Mission Furniture is a specific design dating back to the Arts and Crafts movement, which was begun in England, and quickly found a home and following in the United States.
A Brief History of Mission Furniture
In the United States, Mission style furniture was often used interchangeably with Arts and Crafts Furniture and designs.
The term ‘Mission Style’ itself refers to the influence of traditional decorating style, furniture and interiors of the American Southwest. And although it had many features in common with the earlier British Arts and Crafts designs, Mission Style also blended elements of traditional Spanish colonial architecture and furnishings, as well as Native American patterns from pottery, traditional basket weaving and woven rug designs and colors. In fact, as Mission furniture became more popular, so did the collecting of Southwestern artifacts. In fact, many of today’s most avid collectors of mission furniture still decorate their homes in the southwestern style to show of the clean lines and natural warmth and beauty of their Mission furniture.
In southern California, two brothers, Charles and Henry Greene were two well-known and important architects The use of this term reflects the influence of traditional furnishings and interiors from the American Southwest, which had many features in common with the earlier British Arts and Crafts forms. Charles and Henry Greene were important Mission style architects working in California. Southwestern style also incorporated Hispanic elements associated with the early Mission and Spanish architecture, and Native American design. The result was a blending of the arts and crafts rectilinear forms with traditional Spanish colonial architecture and furnishings. Mission Style interiors were often embellished with Native American patterns, or actual Southwestern Native American artifacts such as rugs, pottery, and baskets. The collecting of Southwestern artifacts became very popular in the first quarter of the twentieth century.
Stickley’s Mission Oak and Cherry Collection pay a lasting tribute to eminent designers Gustav Stickley and his brother, Leopold.
Other mission furniture trends that are seen as equally beautiful and representative of the best in Mission furniture come from the work of Harvey Ellis of the the Roycroft community, Charles Limbert, and the Prairie School.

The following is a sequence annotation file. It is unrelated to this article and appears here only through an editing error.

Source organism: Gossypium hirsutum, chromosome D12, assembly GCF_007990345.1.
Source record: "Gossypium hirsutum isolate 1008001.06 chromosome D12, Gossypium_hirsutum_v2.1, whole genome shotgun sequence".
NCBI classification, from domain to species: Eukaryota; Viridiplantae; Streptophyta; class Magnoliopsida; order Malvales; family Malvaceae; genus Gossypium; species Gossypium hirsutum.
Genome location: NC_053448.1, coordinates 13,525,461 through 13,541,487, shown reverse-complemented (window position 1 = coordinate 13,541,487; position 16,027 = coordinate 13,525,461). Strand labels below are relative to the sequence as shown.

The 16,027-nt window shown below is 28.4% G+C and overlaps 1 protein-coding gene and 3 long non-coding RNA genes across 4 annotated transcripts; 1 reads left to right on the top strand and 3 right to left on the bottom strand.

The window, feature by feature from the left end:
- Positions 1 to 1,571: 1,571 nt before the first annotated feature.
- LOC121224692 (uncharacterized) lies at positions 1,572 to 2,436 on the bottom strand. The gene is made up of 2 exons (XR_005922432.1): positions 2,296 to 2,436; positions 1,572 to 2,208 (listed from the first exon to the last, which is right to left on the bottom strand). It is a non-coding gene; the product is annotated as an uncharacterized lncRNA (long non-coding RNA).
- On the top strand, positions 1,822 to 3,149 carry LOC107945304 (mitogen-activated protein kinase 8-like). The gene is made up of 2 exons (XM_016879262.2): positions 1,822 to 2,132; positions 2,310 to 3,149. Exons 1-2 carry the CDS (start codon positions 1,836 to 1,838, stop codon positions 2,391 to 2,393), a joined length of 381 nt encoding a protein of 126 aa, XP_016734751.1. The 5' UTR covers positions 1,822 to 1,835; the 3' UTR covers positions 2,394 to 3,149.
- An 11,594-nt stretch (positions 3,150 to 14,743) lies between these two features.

The mission furniture movement was more than the quest for durable and beautiful furniture. The leaders of the Arts and Crafts movement in the United States had a dream of creating a haven of peace and serenity in the home – as a way of shutting out the industrialization and urbanization of the day. They wanted to bring back the respect for true craftsmen, who could not only showcase their skill and artistic talents in the furniture they built, but could earn a living for themselves and their families at the same time.
The Mission Furniture movement is known for using natural colour palettes in fabrics and other soft furnishings and npainted, highly polished woods.
A perfect example of the art and craftsmanship can be found in the whimsical inlays of Harvey Ellis.
Mission Furniture ideas for today’s collector
And what of today’s Mission furniture collector? Besides being beautiful and long-lasting (the heirlooms of tomorrow’s families), Mission furniture is incredibly comfortable.
Imagine coming home after a long day’s work, stressed out after your commute in stop and go traffic, your mind whirling from all the things on your to-do list… After taking off your things, putting the keys on the hook, and grabbing today’s mail, you sink into the deep comfort of your Mission furniture chair, settle back, and put your feet up on a footstool or ottoman… And as you relax, the stress of the day drains out of you…
And by the way, whether you choose an ottoman (so named for the original headwear of the Ottoman Empire) which is an upholstered footrest, or a footstool (which may or may not be upholstered), Stickley’s versions carry both types. And you can choose your style and coverings – for example, the famous top-grain leather, or arts and crafts style in your choice of fabrics and colours. The footstool/ottomans are featured in most of the Stickley seating style collections.
Whether you use it to put your feet up and relax, pull it out for extra seating, top it with a tray to created a small table, or stand on it to reach things up high, Stickley footstools are quality examples of the advanced construction, design and aesthetic ideas of mission furniture and Stickley furniture specifically.
Come and visit our stores at 561 and 567 Mount Pleasant Road to discover how a piece of mission furniture can fit in your home and have tomorrow’s heirloom at home today.